2nd Generation Toyota Mark X Premium
2nd Generation Toyota Mark X Premium by Mytho88 (CC BY-SA)

Mark II/Mark X

In 2019, Toyota bid farewell to the Mark X, a nameplate it had produced in one form or another for more than half a century. The luxury rear-wheel-drive sedan was launched as the Mark II in 1968, but in 2004, it became the Mark X. According to the auto-news site Motor1, Toyota marketed the Mark X as a Camry alternative that was billed as a Japanese BMW. Americans are more likely to know it as the Corona, which it was sold as in the U.S. starting in 1972. In 1977, however, the body changed and so did the name. From that year until 1992, it was known in the U.S. as the Cressida.

Toyota RAV4
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RAV4

According to Brauer, the RAV4 is the “vehicle that has kind of replaced” the Camry as a result of a buyer shift from cars to SUVs.

“It’s another really well executed Toyota, reflected in its volume, how many are selling, and its resale value — people are big fans of it,” Brauer said. “You essentially get an SUV-like vehicle from its looks and its increased interior flexibility and functionality, but you're getting it for about the price of a Camry. The RAV4 is becoming more of the poster child for Toyota in recent years than the Camry was for decades.”

Lexus RX
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Lexus RX

Toyota's Lexus division has long been known for luxury, but innovation is what made the Lexus RX shine. Until 1999, midsize SUVs were basically wagons built onto pickup truck frames. That year, however, Lexus reinvented the genre with the RX, the first successful SUV built on the body of a passenger vehicle — none other than the Camry. It was also revolutionary in that is was offered in front-wheel drive instead of just all-wheel or four-wheel drive.

“The RX was really a game changer and paradigm shift in the SUV market,” Brauer said. Offering the maneuverability of a sedan with serious off-road and all-weather capability, the revolutionary new car/SUV hybrid would become the standard-bearer of the SUV market and go on to account for 40% of Lexus' sales.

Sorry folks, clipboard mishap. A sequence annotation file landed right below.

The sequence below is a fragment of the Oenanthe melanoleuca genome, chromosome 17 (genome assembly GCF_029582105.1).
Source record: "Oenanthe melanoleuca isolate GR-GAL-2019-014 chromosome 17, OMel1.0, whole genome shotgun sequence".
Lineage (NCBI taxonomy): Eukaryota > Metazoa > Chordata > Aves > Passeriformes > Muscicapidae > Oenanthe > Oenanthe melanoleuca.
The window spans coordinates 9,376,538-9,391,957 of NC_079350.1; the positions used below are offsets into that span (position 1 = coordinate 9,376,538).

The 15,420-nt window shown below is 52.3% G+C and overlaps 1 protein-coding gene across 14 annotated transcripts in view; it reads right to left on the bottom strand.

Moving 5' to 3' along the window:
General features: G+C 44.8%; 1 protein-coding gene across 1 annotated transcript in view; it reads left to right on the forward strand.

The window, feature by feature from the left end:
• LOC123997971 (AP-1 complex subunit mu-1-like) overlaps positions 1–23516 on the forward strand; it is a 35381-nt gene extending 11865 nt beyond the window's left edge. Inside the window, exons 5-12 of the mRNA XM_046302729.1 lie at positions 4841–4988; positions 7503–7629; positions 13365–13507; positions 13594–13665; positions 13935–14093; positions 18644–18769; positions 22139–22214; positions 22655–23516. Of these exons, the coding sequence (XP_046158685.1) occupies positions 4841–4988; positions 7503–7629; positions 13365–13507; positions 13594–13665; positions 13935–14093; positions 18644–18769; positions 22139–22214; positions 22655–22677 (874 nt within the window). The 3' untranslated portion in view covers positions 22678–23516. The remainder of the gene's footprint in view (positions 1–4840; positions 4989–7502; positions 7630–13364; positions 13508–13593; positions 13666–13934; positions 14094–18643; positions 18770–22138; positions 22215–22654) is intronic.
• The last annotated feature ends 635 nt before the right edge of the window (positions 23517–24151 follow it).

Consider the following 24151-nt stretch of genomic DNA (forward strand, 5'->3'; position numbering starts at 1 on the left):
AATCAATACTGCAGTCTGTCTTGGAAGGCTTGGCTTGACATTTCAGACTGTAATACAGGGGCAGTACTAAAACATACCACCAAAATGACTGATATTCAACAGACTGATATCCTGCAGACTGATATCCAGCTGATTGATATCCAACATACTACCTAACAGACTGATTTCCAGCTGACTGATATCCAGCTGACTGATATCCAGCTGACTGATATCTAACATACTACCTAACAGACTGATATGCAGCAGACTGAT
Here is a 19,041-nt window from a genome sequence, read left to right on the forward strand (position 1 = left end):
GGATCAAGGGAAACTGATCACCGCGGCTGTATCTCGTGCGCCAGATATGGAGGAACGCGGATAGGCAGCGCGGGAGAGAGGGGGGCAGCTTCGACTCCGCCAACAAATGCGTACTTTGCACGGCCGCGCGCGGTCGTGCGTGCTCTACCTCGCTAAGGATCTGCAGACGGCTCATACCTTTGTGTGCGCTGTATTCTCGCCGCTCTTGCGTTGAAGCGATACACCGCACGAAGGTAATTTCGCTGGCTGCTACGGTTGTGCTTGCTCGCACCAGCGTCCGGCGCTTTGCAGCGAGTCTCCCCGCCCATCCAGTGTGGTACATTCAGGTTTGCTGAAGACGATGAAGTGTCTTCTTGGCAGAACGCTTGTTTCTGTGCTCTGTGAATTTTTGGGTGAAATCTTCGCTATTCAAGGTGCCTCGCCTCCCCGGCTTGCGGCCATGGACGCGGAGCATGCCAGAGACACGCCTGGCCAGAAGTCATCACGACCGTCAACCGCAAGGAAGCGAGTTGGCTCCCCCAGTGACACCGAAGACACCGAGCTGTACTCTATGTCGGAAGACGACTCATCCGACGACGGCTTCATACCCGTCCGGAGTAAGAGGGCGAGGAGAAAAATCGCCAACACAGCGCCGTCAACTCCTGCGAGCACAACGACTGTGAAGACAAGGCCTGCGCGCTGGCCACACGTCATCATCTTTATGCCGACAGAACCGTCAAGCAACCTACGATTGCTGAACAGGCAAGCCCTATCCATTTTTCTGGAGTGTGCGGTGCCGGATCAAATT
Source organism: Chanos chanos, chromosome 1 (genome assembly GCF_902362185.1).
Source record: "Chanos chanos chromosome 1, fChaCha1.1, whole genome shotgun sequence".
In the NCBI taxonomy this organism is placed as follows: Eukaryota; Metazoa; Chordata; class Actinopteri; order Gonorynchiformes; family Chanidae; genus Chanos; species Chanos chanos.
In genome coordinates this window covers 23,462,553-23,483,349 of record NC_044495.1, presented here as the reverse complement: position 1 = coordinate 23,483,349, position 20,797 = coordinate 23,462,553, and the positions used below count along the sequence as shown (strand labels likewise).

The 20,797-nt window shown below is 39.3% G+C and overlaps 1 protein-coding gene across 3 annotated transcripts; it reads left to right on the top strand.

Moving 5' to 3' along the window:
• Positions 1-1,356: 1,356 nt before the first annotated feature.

“Now today almost every successful SUV is a car-based SUV that you can get in front-wheel drive, but that was pretty much unheard of in the late 1990s,” Brauer said. “That vehicle by itself has pretty much been the Lexus brand. It's not overstating it to say without the RX, that one model, that the entire Lexus brand would have been a much harder justification for the parent company Toyota to even create. Every other Lexus since has been a fringe player.”

Toyota Highlander
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Highlander

The Highlander is the Toyota version of Lexus RX, just as the Camry is the Toyota version of the Lexus ES. Both Toyotas share a lot of parts with their Lexus counterparts, just without all the high-priced luxury bells and whistles. While Bauer said the ES always looked “kind of like a gussied up Camry,” the Highlander could never be mistaken for a Lexus RX.

“The Highlander never had a similar styling that you would think they were the same vehicle, but platform-wise and engineering-wise, they had lots of shared components and lots of shared engineering. They're essentially the same car from a structural basis.”

In other words, the Highlander put the nuts and bolts of the revolutionary and luxury-laden Lexus RX within reach of the average buyer.

Toyota Prius
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Prius

Toyota did not invent the concept of the hybrid vehicle, an idea that had been tinkered with since the late 19th century, but it did bring it into the mainstream.